irfpy.util.vector3d
¶
Three-dimension double-precision vector implementation
This is an implementation of Vector3d class. API is refered to Java3D.
Note
The module is left for compatibility (some other modules depend
on this implementation).
For developing new module, there are no reasons of using this module.
Use numpy.array
for normal purpose for vector manipulations
Code author: Yoshifumi Futaana
- class irfpy.util.vector3d.Vector3d(x=0, y=0, z=0)[source]¶
Bases:
object
Double precision of 3-d vector, constituting of x, y, and z.
- Parameters
x (float) – x component of the vector.
y (float) – y component of the vector.
z (float) – z component of the vector.
Simple to instance:
>>> v = Vector3d(5, 1, 2) >>> print(v) Vector3d( 5, 1, 2 )
Only float is acceptable as arguments. The
clone()
method deep-copies the vector. Substite is reference copy.>>> v1 = v >>> id(v1) == id(v) True >>> v2 = v.clone() >>> id(v2) == id(v) False >>> v2.equals(v) True
Based on Java3D, no accessor methods are available. Thus, cccessing the element is using .x, .y, and .z
>>> print(v.x) 5
Apart from Java3D, you can also get by index 0, 1, and 2. This enable to use this class as array-like.
>>> print(v[2]) 2
But not that this index-based access is slower than the direct access by a factor of 2.
You can change the value by accessing .x, .y and .z
>>> v.y = -1 >>> print(v) Vector3d( 5, -1, 2 )
This means that the Vector3d class is not immutable. Thus, this instance cannot be used as a key of a dictionary.
Comparison is not defined.
__eq__()
,__ne__()
,__cmp__()
, or any other comparator is not implemented.equals()
andepsilonEquals()
support checking equality by each component.The API is based on Java3D API, thus methods are not intuitive. For example, operaters like \(v_1+v_2\) are not supported. This isa Java3D policy: Method should not instance, but user should instance by himself.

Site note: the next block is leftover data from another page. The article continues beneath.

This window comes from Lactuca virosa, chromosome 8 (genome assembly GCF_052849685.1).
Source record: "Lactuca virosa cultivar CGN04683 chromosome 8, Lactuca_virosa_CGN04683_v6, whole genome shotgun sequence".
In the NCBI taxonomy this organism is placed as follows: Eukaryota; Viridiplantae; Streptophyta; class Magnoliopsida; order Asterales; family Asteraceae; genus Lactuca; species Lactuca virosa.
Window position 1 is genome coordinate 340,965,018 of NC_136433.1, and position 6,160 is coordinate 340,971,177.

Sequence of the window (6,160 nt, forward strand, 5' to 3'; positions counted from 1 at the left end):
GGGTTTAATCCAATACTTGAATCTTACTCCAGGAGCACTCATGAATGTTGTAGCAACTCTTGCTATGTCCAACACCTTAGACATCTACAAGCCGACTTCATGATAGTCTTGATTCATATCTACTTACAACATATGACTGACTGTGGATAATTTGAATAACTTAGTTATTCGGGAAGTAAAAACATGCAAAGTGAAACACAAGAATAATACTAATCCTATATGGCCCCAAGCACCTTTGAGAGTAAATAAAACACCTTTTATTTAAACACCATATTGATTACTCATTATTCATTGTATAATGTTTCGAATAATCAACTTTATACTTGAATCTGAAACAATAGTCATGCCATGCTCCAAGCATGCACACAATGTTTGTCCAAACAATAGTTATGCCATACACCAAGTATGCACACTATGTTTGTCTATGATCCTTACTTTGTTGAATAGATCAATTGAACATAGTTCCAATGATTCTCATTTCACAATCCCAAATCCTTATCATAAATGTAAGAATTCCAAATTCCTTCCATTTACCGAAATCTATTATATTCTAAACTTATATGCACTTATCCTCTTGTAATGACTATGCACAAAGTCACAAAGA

Constructor specifying all the argument. Deafult value is (0,0,0)
- length()[source]¶
Returns the length of this vector.
The length of the vector \(\mathbf{v}=(v_x, v_y, v_z)\) is \(\sqrt{v_x^2+v_y^2+v_z^2}\)
- angle(v1)[source]¶
Returns the angle in radians between self vector and given vector
>>> v1 = Vector3d(1, 0, 0) >>> v2 = Vector3d(0, 1, 0) >>> print('%.1f' % (v1.angle(v2) * 180. / pi)) 90.0
Note that there happens a rarely numerical effect that exceeds the correct range of calculation. For example, the following calculation will make “ValueError” during cosine operation, unless specially treated.
>>> x = 0.939856076502615267465046144935 >>> y = 0.105396307433879829473788447558 >>> z = 0.324903329992804690284913249343 >>> v = Vector3d(x, y, z) >>> v1 = Vector3d(x, y, z) >>> print(v.angle(v1)) 0.0
- sub(v1, v2=None)[source]¶
Substitute vectors.
Set the self vector to be self=self-v1 if v2 is omitted. Otherwise self=v1-v2 is set.
- epsilonEquals(v1, epsilon)[source]¶
Check whether the given vector is very close to self.
Returns True if L-infinite distance between this vector and v1 is less than epsilon.
>>> v1 = Vector3d(1.50, 2.80, 3.63) >>> v2 = Vector3d(1.51, 2.82, 3.64) >>> v1.epsilonEquals(v2, 0.1) True >>> v1.epsilonEquals(v2, 0.01) False